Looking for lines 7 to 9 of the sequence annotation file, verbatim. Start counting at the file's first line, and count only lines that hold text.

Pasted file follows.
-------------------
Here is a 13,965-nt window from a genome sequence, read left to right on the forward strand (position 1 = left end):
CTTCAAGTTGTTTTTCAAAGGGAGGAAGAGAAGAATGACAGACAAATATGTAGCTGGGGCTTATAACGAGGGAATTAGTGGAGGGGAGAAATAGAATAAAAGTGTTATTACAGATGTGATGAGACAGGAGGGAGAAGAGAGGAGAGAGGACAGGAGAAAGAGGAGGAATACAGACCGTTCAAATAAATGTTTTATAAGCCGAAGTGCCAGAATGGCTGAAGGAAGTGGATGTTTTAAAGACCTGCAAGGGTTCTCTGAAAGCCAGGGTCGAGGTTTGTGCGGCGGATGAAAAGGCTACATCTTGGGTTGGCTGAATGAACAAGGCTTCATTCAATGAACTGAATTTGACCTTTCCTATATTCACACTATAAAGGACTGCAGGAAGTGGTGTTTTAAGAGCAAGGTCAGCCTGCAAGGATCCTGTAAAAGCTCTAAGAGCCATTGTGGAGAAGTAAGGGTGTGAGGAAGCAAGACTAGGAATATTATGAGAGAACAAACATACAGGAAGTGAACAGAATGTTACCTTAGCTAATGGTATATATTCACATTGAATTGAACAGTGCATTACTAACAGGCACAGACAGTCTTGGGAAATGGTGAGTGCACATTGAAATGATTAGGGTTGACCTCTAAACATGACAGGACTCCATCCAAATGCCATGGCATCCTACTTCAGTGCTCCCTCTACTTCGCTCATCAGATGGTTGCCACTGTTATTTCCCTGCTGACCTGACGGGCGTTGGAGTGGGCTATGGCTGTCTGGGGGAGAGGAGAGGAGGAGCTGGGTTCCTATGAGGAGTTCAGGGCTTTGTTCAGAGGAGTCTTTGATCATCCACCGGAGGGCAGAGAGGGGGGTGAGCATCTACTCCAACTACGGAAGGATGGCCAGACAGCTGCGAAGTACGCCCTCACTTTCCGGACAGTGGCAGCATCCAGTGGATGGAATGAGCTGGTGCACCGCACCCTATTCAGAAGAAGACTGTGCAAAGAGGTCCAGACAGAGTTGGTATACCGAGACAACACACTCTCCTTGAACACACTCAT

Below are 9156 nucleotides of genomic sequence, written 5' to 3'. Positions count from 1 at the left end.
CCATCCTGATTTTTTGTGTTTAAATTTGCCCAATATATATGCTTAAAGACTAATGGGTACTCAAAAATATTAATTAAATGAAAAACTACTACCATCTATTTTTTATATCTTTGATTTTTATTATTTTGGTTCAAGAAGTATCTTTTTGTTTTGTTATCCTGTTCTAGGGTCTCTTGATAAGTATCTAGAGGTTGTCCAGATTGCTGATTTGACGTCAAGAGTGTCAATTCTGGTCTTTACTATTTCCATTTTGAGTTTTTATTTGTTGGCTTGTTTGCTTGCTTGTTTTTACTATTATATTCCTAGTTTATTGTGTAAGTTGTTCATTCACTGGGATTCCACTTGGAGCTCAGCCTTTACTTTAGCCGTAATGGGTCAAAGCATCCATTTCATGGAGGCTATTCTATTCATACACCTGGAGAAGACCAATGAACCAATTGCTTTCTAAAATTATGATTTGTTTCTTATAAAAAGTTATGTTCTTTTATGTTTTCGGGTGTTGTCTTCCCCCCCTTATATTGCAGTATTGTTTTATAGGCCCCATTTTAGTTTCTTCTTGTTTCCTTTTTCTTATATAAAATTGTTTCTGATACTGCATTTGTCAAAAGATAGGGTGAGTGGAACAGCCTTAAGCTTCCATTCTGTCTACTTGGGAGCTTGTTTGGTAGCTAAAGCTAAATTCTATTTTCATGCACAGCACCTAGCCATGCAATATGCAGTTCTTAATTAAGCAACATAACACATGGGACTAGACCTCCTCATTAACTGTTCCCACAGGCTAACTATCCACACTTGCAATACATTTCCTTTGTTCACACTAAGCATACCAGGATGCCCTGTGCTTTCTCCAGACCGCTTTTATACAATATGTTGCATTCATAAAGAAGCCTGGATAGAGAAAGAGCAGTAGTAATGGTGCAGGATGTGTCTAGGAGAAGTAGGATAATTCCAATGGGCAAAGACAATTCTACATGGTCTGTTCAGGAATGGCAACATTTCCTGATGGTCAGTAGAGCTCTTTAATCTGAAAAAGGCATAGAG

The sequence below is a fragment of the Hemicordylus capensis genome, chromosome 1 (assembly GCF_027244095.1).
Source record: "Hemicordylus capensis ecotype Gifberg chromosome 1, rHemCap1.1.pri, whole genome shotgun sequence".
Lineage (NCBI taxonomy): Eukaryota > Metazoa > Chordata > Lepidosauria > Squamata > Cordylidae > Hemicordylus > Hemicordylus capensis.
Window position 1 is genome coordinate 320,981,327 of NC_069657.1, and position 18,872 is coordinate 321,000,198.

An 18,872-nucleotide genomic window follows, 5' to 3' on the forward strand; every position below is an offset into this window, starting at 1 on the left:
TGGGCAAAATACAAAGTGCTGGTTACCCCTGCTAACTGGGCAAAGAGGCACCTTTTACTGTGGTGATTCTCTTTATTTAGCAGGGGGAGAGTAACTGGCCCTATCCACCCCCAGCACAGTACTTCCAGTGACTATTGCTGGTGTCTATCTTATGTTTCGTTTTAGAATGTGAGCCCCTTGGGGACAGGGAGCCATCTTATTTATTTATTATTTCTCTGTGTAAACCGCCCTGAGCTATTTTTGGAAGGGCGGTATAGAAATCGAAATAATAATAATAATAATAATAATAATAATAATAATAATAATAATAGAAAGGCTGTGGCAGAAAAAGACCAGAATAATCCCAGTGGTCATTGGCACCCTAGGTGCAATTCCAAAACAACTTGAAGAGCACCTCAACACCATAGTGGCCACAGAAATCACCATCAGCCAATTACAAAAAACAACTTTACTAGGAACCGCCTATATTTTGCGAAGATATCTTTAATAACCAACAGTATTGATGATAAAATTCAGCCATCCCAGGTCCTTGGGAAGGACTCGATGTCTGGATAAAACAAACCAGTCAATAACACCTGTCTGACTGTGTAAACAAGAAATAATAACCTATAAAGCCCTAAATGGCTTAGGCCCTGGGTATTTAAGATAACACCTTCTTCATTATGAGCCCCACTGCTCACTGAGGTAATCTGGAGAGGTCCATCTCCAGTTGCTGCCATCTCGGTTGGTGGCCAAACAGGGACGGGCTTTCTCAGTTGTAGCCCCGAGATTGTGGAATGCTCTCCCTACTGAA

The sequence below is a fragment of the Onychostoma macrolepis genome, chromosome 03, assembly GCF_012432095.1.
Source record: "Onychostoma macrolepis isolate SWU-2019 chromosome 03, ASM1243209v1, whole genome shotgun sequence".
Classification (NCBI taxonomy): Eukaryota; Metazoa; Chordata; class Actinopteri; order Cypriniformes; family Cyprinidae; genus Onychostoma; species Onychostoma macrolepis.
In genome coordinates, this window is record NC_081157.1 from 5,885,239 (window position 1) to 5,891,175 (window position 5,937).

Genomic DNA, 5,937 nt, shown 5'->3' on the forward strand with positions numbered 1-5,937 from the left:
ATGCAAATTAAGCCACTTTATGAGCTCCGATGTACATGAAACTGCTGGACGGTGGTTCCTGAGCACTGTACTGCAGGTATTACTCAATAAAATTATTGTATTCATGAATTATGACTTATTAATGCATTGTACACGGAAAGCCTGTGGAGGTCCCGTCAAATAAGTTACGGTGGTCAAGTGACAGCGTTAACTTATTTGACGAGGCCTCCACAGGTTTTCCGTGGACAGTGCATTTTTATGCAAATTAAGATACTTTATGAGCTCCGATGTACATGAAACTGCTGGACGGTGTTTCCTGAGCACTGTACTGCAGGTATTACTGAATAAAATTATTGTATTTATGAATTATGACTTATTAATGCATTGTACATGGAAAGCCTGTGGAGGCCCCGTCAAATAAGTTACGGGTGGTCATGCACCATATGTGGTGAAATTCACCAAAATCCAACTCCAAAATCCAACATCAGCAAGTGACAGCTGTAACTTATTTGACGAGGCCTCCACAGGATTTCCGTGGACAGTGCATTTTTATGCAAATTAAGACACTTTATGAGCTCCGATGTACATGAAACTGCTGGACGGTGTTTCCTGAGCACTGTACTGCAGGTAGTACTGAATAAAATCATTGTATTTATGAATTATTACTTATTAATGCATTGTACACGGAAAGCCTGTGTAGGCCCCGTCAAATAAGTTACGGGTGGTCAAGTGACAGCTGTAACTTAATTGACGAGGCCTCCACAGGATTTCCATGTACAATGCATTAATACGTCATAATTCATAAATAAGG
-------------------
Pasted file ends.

Lineage (NCBI taxonomy): Eukaryota > Metazoa > Chordata > Lepidosauria > Squamata > Cordylidae > Hemicordylus > Hemicordylus capensis.
Window position 1 is genome coordinate 320,981,327 of NC_069657.1, and position 18,872 is coordinate 321,000,198.

An 18,872-nucleotide genomic window follows, 5' to 3' on the forward strand; every position below is an offset into this window, starting at 1 on the left: